Advocates push Los Angeles Unified to better support its Black Student Achievement Plan

Growing up, Lindsey Weatherspoon was used to attending largely Black elementary and middle schools. But at Venice High School, where she is now a junior, the student body is just 13% Black.

Though it’s a significant Black population for a high school in Los Angeles Unified, she’s still one of the few Black students in many of her classes. And creating a sense of community in high school wasn’t as easy as she believes it should’ve been. So she felt encouraged when the district announced it would be launching a plan known as the Black Student Achievement Plan to provide socio-emotional and academic support to its Black students.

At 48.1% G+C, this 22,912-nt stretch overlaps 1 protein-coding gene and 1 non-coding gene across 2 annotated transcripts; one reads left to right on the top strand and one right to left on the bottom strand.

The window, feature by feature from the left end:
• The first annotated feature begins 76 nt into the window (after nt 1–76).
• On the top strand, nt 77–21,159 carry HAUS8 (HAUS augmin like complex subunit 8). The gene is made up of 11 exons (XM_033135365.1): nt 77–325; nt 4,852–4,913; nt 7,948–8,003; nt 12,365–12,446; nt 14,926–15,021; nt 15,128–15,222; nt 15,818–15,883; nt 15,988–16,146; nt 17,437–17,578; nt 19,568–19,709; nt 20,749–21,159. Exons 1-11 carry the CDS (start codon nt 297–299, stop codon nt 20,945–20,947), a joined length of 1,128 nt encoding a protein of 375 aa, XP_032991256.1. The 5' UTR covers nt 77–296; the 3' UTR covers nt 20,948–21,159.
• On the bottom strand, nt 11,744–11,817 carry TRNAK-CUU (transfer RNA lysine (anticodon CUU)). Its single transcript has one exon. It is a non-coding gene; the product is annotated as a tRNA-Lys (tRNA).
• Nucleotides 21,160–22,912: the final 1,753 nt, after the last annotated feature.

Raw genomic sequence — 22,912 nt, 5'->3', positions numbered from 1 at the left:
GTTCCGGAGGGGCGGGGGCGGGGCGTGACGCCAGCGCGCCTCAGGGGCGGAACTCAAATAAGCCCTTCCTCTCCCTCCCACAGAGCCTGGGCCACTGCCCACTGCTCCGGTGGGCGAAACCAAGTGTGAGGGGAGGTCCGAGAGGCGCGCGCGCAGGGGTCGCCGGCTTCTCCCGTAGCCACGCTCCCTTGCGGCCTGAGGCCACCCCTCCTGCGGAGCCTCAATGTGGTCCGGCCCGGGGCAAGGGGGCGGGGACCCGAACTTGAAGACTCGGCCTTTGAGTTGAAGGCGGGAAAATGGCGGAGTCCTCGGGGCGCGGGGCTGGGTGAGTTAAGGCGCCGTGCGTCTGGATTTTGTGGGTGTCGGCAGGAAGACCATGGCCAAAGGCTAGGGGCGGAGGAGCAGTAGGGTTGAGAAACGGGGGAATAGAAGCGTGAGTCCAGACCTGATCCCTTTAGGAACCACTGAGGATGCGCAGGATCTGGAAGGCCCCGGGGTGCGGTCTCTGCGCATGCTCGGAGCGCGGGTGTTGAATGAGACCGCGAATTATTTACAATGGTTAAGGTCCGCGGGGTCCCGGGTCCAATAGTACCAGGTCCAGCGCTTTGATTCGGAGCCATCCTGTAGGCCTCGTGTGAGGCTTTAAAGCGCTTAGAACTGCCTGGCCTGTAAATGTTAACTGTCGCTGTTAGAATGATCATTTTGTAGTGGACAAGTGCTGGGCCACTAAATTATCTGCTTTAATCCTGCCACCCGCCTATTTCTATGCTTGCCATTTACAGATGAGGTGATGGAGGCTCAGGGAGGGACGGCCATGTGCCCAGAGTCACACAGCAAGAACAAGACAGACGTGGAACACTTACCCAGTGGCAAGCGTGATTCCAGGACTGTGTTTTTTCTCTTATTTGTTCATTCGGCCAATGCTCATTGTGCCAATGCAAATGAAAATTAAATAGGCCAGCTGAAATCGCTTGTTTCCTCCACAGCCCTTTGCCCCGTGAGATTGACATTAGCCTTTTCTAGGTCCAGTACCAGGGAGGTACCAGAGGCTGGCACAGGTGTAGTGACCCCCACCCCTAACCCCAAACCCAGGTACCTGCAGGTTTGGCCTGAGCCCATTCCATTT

Under that program, schools with sizable Black student populations — at least 200 students — are supposed to have a BSAP team of counselors, climate advocates and psychiatric social workers, though some positions remain unfilled. The first two rounds of funding were given to 110 elementary, middle and high schools.